Although i've made a GRP gauge pod now (cant find a picture but it does exist...) I've decided after seeing pictures of someone else's car to move the cig lighter and ashtray and use that to house two gauges. AFR & boost. I'm sacking off oil pressure. There's a light & a buzzer. Be rate. I need the stereo where I can easily get to it.

So I moved the 12v socket and added USB to drag it to the 21st century.

So back in the day I worked for a team building some WTCC cars. We stripped two Lexus LS220d's and I whipped the door speakers. They're mint! Proper rubber suspension & plastic cones. Top notch. They have two mid/tweets with built-in crossover and a 6" component in the doors. I was on with wiring & fitting the speakers into the dash.

Yeah - I little bit of a 'spesh motorsport' fitment, but they are solid and they'll be fine. They'll last a lot better than the originals anyway! The wires from them have gone through the door gaiters and will be wired in parallel with the woofers, as they were in the lexus.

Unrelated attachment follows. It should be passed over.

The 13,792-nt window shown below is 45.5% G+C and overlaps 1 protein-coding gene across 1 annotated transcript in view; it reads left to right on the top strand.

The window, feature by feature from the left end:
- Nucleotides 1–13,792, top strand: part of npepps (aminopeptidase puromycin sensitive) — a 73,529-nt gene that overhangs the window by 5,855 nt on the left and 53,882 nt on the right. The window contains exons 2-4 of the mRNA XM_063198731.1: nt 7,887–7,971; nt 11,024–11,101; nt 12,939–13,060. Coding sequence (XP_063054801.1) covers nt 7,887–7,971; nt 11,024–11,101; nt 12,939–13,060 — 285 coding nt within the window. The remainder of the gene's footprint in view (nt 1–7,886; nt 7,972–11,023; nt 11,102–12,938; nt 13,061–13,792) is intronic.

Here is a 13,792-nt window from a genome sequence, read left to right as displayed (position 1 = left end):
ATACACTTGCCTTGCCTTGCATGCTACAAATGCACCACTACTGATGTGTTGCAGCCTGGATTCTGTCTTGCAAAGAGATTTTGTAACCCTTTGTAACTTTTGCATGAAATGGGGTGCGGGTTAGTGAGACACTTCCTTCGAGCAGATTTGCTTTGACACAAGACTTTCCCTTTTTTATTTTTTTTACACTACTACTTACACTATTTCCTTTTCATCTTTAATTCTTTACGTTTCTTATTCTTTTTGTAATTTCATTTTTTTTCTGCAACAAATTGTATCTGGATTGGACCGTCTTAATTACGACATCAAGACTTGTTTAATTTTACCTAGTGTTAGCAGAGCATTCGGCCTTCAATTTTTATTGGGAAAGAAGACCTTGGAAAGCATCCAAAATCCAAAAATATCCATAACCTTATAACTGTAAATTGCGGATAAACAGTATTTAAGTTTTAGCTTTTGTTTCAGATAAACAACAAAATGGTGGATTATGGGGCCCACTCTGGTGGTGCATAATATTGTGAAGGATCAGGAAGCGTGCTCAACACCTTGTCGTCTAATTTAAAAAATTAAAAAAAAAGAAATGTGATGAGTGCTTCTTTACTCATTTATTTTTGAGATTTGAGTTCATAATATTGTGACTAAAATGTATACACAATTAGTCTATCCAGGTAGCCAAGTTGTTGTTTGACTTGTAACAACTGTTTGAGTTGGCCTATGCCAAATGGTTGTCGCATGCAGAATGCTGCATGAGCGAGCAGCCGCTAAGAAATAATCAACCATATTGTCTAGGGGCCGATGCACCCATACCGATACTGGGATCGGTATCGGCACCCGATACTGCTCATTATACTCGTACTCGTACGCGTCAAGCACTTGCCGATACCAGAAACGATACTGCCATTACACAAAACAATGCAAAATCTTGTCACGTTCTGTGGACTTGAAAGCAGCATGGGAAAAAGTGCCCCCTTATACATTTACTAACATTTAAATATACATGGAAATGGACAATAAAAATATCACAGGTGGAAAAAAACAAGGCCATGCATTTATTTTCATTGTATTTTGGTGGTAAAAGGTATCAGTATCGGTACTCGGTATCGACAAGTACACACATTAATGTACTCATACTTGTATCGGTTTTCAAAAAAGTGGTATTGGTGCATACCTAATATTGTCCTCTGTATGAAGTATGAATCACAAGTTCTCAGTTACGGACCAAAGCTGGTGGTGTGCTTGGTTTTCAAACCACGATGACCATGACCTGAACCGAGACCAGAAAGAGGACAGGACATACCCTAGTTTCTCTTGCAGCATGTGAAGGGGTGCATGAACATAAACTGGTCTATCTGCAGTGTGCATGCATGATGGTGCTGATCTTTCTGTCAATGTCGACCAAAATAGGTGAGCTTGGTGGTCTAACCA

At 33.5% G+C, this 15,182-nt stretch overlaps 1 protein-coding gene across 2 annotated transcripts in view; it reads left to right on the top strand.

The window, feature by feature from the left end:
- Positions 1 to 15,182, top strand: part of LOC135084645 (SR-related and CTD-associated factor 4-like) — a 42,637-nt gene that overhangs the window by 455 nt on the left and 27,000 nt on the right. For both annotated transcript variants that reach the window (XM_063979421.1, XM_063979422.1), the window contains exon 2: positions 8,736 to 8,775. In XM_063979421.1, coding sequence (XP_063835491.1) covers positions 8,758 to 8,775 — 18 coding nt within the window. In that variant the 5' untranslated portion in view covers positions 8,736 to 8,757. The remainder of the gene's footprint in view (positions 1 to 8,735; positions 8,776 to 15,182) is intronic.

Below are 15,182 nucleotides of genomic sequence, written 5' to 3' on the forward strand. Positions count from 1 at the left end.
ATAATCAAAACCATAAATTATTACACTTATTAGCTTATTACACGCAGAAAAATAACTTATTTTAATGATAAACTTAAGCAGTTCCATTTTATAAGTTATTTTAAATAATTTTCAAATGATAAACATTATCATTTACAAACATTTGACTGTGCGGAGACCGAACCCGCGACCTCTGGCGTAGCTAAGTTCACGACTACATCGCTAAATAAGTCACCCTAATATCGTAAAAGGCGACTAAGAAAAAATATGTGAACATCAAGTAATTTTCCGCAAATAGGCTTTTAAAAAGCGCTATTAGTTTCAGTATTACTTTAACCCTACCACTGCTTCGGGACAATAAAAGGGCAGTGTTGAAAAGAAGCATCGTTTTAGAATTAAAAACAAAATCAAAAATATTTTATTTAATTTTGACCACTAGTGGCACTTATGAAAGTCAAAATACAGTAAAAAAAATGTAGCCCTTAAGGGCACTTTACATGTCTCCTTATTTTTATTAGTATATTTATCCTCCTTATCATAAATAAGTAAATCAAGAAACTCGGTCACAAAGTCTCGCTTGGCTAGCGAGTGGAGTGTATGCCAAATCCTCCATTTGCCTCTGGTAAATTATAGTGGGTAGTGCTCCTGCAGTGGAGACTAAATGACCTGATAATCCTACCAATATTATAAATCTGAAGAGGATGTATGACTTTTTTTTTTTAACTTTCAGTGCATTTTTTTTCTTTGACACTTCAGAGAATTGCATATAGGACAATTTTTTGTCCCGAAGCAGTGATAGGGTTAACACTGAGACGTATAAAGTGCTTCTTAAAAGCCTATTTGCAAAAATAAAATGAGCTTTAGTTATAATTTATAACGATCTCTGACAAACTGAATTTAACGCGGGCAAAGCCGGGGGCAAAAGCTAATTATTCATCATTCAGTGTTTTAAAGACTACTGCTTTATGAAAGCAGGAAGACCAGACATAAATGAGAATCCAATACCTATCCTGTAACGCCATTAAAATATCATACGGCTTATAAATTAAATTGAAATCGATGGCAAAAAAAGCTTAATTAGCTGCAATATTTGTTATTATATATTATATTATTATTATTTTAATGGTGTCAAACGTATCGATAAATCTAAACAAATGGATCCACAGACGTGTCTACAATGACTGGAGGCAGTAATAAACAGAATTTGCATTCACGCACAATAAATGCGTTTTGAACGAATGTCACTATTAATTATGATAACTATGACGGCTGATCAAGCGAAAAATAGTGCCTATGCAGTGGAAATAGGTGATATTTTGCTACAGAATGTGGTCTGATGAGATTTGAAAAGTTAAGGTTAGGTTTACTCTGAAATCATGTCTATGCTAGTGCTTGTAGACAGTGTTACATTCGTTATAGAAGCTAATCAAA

My bro was over so he gave me a lift to put the dash in.

(other tools are available.)

As you may remember, I did a lot a pre-fit work on the dash earlier in the build. The initial fitment showed up something i'd forgotten about. The dash wont go far enough back to get the windscreen vent moulded in to the dash to meet up with the HIM module. The passenger side face vent connection was about 15mm short too.

So I sorted the dash with a birra wood, steel & aluminium tape to move the aperture forward roughly 15mm...

and Blue Peter'd the vent connection with a bean can (which happened to be the exact diameter!) some PU bond and expanded foam tape.

Nice. Then slammed it home + bolted it up...

Next up front carpet in, centre consul, dash switches and steering column.

I really could do with a dashboard to steering wheel dimension though. I've asked a couple of times but got no response. Please see the picture below. I need the shortest distance. Standard Mk2f dash and G40/GT wheel.

If you've enjoyed this thread, then please; do me a favour and get your tape measure out for me  :-\